Friday, July 01, 2005

An Old Testament with an Agenda?

So suggests Michael Rydelnick of Moody Bible Institute.
Just as today there are many versions of the Christian Bible -- each choosing different words to translate the Scripture for diverse audiences -- there were different versions of the Hebrew Bible in the three centuries before Christ, Rydelnick said. However, when Protestant reformers turned away from the Latin Bible of the Roman Catholic Church to re-translate the Old Testament, Rydelnick noted that they accepted a version of the Hebrew Bible that had been influenced for centuries by rabbis who wanted to obscure the Messianic message in the Scripture. [emphasis mine]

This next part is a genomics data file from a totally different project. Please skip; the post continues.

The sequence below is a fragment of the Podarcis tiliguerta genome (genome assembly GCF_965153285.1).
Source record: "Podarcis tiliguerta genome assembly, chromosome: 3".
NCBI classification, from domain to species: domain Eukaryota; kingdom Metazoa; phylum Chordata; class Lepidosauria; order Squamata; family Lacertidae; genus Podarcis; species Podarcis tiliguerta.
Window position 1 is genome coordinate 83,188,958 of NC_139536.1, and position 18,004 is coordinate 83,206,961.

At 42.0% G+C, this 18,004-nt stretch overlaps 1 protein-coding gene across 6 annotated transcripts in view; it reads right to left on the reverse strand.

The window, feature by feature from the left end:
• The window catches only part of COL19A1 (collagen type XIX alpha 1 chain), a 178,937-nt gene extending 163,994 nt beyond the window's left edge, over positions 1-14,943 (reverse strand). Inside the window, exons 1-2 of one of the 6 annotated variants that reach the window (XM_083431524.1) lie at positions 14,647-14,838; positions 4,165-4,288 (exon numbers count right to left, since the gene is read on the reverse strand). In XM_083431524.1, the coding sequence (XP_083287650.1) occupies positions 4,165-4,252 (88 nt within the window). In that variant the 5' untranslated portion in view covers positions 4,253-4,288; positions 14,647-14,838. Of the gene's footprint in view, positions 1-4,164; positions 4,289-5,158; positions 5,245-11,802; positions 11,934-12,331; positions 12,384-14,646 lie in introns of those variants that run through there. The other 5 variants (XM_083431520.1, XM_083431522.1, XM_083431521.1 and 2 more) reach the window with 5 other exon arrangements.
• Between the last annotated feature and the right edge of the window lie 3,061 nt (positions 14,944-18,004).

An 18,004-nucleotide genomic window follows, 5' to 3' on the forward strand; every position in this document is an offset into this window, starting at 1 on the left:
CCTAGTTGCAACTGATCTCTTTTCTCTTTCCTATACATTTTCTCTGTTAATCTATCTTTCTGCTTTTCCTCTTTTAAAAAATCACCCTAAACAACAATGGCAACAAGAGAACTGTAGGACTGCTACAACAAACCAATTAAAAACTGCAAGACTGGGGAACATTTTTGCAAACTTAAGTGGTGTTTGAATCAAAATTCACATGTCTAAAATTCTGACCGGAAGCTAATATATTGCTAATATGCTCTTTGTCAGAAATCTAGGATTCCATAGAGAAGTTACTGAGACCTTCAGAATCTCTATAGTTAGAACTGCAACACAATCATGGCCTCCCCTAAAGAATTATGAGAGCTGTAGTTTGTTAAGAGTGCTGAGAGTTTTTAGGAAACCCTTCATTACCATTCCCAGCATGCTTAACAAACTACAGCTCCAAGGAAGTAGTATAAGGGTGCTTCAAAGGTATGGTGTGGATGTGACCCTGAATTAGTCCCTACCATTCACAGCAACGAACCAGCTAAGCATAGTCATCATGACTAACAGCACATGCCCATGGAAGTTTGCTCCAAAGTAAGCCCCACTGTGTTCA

For another likely example, see my earlier post.


Anonymous said...

Seems like he has a good point. I've never understood why we as Protestants accepted the Masoretic text. If Jesus and the apostles read the Septuagint then why isn't that version good enough for us?

Efrayim said...

And why would they read the Septuagint? Are you thinking that the synagogues in Israel at that time would have a copy around for the Haftarah on Shabbat? Because if you are thinking that was the case, you probably think they all spoke Greek as well. Perhaps because all the pictures we have of them make them look Greek, we assume they spoke, wrote and read only Greek. With a little Hebrew thrown in to handle business in Yerushalayim during the feasts.
Yeah, right.